By the Centers for Disease Control and Prevention (CDC)
Premature babies are so tiny—you may wonder if their immune systems can handle vaccines. The answer is yes. Not only can your little one handle vaccines, her immune system needs vaccines to help her develop antibodies to protect against serious diseases. Premature babies are more vulnerable than full-term babies to dangerous infections like pneumonia, whooping cough, rotavirus and influenza (flu). And if they do catch one of these diseases, they are more likely than full-term babies to have serious complications.
A recent study published in the journal Pediatrics, showed that fewer than half of infants who were born prematurely had received the full series of vaccines recommended by the Centers for Disease Control and Prevention (CDC). These babies were still behind on their vaccines by their third birthday, leaving them without the best protection from serious diseases.
Vaccination is critical for keeping your premature baby healthy. Here are five important things to know:
- Moms transfer disease-fighting antibodies through the placenta primarily during the third trimester of pregnancy. This means that many premature babies do not benefit from the protection of maternal antibodies, leaving them very vulnerable to infections.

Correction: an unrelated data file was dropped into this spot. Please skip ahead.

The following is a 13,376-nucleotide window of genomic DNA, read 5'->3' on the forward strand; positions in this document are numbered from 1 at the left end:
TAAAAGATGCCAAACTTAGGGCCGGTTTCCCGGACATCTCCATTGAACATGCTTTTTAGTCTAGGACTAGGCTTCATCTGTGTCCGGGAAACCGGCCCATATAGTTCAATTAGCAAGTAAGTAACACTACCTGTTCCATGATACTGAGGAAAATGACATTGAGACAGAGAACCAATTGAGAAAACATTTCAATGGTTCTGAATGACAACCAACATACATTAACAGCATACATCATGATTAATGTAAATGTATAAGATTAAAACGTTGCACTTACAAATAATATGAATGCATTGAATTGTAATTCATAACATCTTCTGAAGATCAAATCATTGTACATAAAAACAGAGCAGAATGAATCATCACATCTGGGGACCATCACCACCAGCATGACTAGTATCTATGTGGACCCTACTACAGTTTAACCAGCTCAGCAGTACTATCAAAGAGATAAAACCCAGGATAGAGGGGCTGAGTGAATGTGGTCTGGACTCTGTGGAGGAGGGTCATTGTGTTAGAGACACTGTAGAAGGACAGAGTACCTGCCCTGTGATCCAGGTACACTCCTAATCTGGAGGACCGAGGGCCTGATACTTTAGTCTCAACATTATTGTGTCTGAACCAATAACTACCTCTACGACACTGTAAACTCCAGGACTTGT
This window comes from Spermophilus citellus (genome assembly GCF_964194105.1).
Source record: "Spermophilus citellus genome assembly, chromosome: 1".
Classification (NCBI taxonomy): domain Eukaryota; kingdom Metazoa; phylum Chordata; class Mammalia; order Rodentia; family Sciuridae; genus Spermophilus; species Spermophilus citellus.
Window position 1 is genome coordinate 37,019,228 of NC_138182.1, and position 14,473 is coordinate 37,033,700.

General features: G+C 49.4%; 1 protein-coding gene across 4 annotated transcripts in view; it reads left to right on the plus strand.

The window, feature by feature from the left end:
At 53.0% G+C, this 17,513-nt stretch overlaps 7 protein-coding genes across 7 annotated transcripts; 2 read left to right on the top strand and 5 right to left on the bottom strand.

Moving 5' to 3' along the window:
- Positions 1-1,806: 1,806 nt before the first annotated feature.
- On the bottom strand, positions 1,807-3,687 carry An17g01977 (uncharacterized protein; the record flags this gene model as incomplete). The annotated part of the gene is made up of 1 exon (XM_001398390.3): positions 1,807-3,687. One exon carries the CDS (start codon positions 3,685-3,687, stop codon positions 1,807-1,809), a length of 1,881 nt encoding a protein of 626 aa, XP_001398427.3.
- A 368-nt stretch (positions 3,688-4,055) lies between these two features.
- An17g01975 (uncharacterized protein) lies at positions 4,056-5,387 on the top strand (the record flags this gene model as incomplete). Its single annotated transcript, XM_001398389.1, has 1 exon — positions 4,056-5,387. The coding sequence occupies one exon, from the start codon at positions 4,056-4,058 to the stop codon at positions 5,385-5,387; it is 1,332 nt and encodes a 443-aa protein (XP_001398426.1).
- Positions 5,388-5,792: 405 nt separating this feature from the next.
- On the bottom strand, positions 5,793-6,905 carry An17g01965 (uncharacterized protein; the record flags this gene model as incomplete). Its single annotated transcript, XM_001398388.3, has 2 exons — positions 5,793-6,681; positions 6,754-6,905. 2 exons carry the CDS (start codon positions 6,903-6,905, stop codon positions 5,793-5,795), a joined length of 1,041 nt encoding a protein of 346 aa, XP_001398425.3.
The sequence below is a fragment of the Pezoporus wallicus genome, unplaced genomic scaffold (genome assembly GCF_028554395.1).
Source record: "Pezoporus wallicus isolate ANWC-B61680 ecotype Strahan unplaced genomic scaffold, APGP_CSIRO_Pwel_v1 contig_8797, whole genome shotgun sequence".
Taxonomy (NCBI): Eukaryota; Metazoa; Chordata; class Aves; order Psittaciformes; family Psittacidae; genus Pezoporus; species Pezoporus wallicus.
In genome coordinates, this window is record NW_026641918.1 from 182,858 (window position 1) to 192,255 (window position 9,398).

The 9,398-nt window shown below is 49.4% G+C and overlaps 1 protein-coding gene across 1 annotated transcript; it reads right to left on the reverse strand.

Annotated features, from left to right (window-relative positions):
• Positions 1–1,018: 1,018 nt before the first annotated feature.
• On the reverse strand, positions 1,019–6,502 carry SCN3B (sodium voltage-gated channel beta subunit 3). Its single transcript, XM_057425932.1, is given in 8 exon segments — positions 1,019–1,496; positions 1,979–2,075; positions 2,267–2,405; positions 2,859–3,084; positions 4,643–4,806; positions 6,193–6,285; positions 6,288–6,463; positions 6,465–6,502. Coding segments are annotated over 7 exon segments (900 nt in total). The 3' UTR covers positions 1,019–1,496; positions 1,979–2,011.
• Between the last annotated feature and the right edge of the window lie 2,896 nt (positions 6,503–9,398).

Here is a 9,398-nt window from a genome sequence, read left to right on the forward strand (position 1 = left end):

- Premature babies who are medically stable should be vaccinated according to the same schedule as a full-term baby. It does not matter how big your baby is or how much she weighs. She should receive vaccines according to her chronological age—or age from the day of birth.
- There are only two cases when vaccination might be delayed. If your baby weighed less than 2000g at birth and you tested negative yourself for hepatitis B, your baby should not receive the hepatitis B vaccine until she is ready to leave the hospital. In addition, babies typically don’t receive the rotavirus vaccine until they leave the hospital, regardless of how much they weighed at birth.
- Studies have shown that vaccine side effects are similar in premature babies and full-term babies. For example, they may have a low-grade fever, or pain and redness at injection site.
- Getting recommended vaccines during pregnancy can help protect your premature baby.
- Get a Tdap shot between 27 and 36 weeks of pregnancy, preferably during the earlier part of this time period. Tdap protects you against tetanus, diphtheria and whooping cough. The vaccine can also help protect your newborn from whooping cough until she starts her own vaccines at 2 months of age. Get a Tdap vaccine during every pregnancy.
- If you are pregnant during flu season, a flu shot can help protect both you and your newborn. Get a flu shot at any time during your pregnancy.
Ask the NICU staff if your baby is stable enough to follow the recommended immunization schedule. She needs the protection of vaccines more now than ever. For more information, visit cdc.gov/vaccines/parents.